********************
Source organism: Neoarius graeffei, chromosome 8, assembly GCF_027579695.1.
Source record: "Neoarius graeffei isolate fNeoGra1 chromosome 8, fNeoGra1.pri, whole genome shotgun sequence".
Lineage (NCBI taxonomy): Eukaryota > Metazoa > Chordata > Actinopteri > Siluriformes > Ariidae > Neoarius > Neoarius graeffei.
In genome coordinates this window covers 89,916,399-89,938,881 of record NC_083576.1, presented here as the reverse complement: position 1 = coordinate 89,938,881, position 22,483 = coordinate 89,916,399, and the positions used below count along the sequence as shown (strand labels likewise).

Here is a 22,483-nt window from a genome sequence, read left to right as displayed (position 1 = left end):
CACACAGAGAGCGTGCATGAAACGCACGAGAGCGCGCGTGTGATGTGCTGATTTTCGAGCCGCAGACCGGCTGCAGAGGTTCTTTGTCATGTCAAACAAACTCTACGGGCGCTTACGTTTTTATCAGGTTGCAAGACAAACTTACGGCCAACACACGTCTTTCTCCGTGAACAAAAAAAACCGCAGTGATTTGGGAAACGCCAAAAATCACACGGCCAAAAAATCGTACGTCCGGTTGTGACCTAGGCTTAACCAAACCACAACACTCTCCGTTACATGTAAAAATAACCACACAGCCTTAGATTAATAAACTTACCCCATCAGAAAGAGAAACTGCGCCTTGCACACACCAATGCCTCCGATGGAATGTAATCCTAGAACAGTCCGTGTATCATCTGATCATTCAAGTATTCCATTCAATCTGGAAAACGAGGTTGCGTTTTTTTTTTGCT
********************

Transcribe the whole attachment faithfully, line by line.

Source organism: Neoarius graeffei, chromosome 8, assembly GCF_027579695.1.
Source record: "Neoarius graeffei isolate fNeoGra1 chromosome 8, fNeoGra1.pri, whole genome shotgun sequence".
Lineage (NCBI taxonomy): Eukaryota > Metazoa > Chordata > Actinopteri > Siluriformes > Ariidae > Neoarius > Neoarius graeffei.
In genome coordinates this window covers 89,916,399-89,938,881 of record NC_083576.1, presented here as the reverse complement: position 1 = coordinate 89,938,881, position 22,483 = coordinate 89,916,399, and the positions used below count along the sequence as shown (strand labels likewise).

Here is a 22,483-nt window from a genome sequence, read left to right as displayed (position 1 = left end):
CACACAGAGAGCGTGCATGAAACGCACGAGAGCGCGCGTGTGATGTGCTGATTTTCGAGCCGCAGACCGGCTGCAGAGGTTCTTTGTCATGTCAAACAAACTCTACGGGCGCTTACGTTTTTATCAGGTTGCAAGACAAACTTACGGCCAACACACGTCTTTCTCCGTGAACAAAAAAAACCGCAGTGATTTGGGAAACGCCAAAAATCACACGGCCAAAAAATCGTACGTCCGGTTGTGACCTAGGCTTAACCAAACCACAACACTCTCCGTTACATGTAAAAATAACCACACAGCCTTAGATTAATAAACTTACCCCATCAGAAAGAGAAACTGCGCCTTGCACACACCAATGCCTCCGATGGAATGTAATCCTAGAACAGTCCGTGTATCATCTGATCATTCAAGTATTCCATTCAATCTGGAAAACGAGGTTGCGTTTTTTTTTTGCT